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Hand Hygiene and Glove Compliance

Wednesday, September 10, 2014
GBU Global, Medical Solutions
By Patty Taylor, V.P. Professional Education and Clinical Affairs, Ansell

hand-hygiene-620

Patients are being exposed to, and acquire infection, as a result of contact with pathogens in the healthcare setting. The overall prevalence of healthcare associated infections (HAIs) in Canada is 11.6%, one of the highest in the developed world, with direct costs estimated to be $1 billion annually.1 2 One in nine patients acquire an HAI, which results in some 220,000 HAIs annually and 8,500-12,000 deaths.3 Infections are the fourth leading cause of death in Canada.3

Transmission of HAIs to patients occurs most frequently via the transiently contaminated hands or gloves of healthcare workers (HCWs).4 According to Health Canada, the CDC and the WHO, hand hygiene is the undisputed single most effective infection control measure in prevention of HAIs. Good hand hygiene may reduce the number of patients acquiring HAIs by up to 30%.5

It is important to understand when hand hygiene should be practiced. A 2011 study published in Infection Control and Hospital Epidemiology observed that the rate of HCWs practicing hand hygiene when exam gloves were worn was worse than when exam gloves were not worn. The chances of hands being cleaned before or after patient contact appear to be substantially lower if gloves were being worn.6

These findings reinforce the need to continue educating on the importance of hand hygiene and when it should be practiced:
  • BEFORE touching a patient
  • BEFORE clean/aseptic procedures
  • AFTER a body fluid exposure risk
  • AFTER touching a patient
  • AFTER touching a patient’s surroundings6
Medical gloves are an important personal protective device and should be worn during all patient care activities that may involve exposure to blood and other bodily fluids, including contact with mucus membranes and non-intact skin. Medical gloves serve many purposes, including to reduce the risk of:
  • Contamination of HCWs hands with blood and other body fluids
  • Pathogen dissemination to the environment
  • Transmission from the HCW to the patient and vice versa, as well as from one patient to another
Gloves should always be changed or removed:
  • AFTER contact with blood or body fluids
  • BEFORE seeing a new patient
  • BETWEEN clean and contaminated sites on the same patient
Do not wash and reuse gloves since this practice has been associated with transmission of pathogens.7

Unfortunately, glove misuse is regularly present in healthcare facilities, and medical staff often fail to follow gloving best practices, thus facilitating the spread of microorganisms. Studies have demonstrated that HCWs acquire microorganisms on gloved hands when touching contaminated surfaces, which could result in transmission to patients. Bacterial contamination of unused disposable gloves from recently open boxes has also been demonstrated. The unwashed contaminated hand of the HCW reaching into glove boxes has been identified as the source.8

New innovations are being explored to make medical gloves safer, reducing the risk of surface contamination and ease of use for HCWs. A new breed of gloves is being equipped with antibacterial coating on its external surface that reduces the risk of bacterial cross-contamination following glove contact with patients and surfaces by HCWs.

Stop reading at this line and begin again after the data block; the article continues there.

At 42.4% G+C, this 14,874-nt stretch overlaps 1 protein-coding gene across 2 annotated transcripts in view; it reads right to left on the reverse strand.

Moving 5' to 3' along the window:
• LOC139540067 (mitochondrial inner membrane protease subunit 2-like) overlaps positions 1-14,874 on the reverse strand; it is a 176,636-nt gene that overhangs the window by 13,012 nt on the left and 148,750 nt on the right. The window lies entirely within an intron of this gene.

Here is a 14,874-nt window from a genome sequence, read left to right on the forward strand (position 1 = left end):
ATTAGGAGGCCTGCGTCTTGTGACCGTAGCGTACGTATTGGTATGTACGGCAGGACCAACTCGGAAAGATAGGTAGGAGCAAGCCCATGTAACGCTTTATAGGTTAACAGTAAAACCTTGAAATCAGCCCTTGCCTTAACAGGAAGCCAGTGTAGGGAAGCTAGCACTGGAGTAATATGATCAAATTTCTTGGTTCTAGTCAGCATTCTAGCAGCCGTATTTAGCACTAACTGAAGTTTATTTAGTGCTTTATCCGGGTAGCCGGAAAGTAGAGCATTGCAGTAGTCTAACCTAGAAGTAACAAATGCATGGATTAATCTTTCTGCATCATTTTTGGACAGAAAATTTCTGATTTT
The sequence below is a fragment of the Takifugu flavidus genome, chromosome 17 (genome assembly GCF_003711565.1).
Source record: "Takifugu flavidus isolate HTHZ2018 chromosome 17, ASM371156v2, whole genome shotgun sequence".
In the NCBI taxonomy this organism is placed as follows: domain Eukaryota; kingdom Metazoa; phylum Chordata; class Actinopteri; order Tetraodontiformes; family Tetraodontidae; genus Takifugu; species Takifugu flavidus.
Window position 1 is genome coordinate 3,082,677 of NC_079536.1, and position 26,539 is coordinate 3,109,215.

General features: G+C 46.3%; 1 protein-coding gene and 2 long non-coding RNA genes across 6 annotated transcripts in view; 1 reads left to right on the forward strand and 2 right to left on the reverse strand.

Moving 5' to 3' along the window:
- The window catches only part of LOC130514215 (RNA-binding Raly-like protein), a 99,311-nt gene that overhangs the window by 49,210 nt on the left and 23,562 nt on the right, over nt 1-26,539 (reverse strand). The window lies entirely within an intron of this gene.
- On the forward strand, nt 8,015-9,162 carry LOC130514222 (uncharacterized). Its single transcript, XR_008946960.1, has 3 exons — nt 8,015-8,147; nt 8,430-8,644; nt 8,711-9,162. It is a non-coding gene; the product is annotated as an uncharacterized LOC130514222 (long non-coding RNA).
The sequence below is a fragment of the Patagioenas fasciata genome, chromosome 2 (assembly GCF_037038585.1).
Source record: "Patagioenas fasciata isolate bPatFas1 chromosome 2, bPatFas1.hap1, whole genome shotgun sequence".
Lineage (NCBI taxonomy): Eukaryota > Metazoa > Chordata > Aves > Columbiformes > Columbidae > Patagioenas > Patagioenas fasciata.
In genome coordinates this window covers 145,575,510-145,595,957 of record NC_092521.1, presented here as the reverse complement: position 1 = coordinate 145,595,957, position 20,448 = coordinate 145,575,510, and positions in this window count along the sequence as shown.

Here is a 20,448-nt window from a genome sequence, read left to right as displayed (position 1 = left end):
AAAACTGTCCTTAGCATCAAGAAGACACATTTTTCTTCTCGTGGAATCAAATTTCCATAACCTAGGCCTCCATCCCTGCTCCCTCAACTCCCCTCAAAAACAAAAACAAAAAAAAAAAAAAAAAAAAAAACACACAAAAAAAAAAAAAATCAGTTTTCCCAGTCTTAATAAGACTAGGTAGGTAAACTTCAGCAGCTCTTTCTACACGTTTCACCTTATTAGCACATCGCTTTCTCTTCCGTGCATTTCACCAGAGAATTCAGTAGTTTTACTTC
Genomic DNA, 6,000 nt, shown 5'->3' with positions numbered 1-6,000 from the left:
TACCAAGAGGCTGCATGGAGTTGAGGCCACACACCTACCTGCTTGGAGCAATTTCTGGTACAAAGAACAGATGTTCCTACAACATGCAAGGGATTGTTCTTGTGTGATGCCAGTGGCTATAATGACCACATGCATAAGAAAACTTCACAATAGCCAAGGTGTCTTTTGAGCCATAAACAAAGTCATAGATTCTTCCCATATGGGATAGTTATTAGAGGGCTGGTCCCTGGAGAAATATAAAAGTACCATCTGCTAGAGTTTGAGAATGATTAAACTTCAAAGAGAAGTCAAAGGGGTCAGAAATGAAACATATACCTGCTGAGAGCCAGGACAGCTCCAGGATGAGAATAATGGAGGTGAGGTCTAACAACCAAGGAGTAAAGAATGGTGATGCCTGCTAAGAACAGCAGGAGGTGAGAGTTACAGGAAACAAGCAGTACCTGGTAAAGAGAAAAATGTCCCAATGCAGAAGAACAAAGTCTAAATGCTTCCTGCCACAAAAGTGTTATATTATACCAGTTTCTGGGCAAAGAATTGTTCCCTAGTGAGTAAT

A research article published in Antimicrobial Resistance and Infection Control 2013, demonstrated that an antibacterial examination glove coated on its outside surface with polyhexanide (PHMB), was able to reduce cross-contamination by > 4 log10, compared to a control non-coated examination glove. The results are encouraging and bolster further clinical investigation on the impact of an antibacterial examination glove.9

The science of this antimicrobial technology is both theoretically and practically sound and has the potential to prevent microbial transmission in conjunction with good hand hygiene.

References
  1. Report on the Burden of Endemic Health Care-Associated Infection Worldwide. World Health Organization, 2011.
  2. https://cupe.ca/health-care-associated-infections-backgrounder-and-fact-sheet
  3. http://cupe.ca/health-care/health-care-associated-infections#executive-summary
  4. CDC, Guideline for Hand Hygiene in Health-Care Settings. Recommendations of the Healthcare Infection Control Practices Advisory Committee and the HICPAC/SHEA/APIC/IDSA Hand Hygiene Task Force. October 25, 2002 / 519RR16); 1-44.
  5. World Health Organization. Hand Hygiene – Why, How and When? August, 2009.
  6. Christopher, Fuller, MSc; et.al. “The Dirty Hand in the Latex Glove”: A Study of Hand Hygiene Compliance When Gloves Are Worn. Infection Control and Hospital Epidemiology. December 20111, Vol. 32, No. 12.
  7. http://www.cdc.gov/mrsa/healthcare/clinicians/precautions.html
  8. Kim A. Hughes, Jon Cornwall, Jean-Claude Theis, Heather J.L. Brooks. Bacterial contamination of unused, disposable non-sterile gloves on a hospital orthopaedic ward. Australasian Medical Journal [AMJ 2013, 6, 6, 331-338].
  9. Johannes Leitgeb, Rupert Schuster, Aik-Hwee Eng, Bit-New Yee, Yee-  Peng Teh, Verena Dosch and Ojan Assadian. In-vitro experimental evaluation of skin-to-surface recovery of four bacterial species by antibacterial and non-antibacterial medical examination gloves. Antimicrobial Resistance and Infection Control 2013, 2:27.*
*Some of the authors listed above are employees of Ansell.

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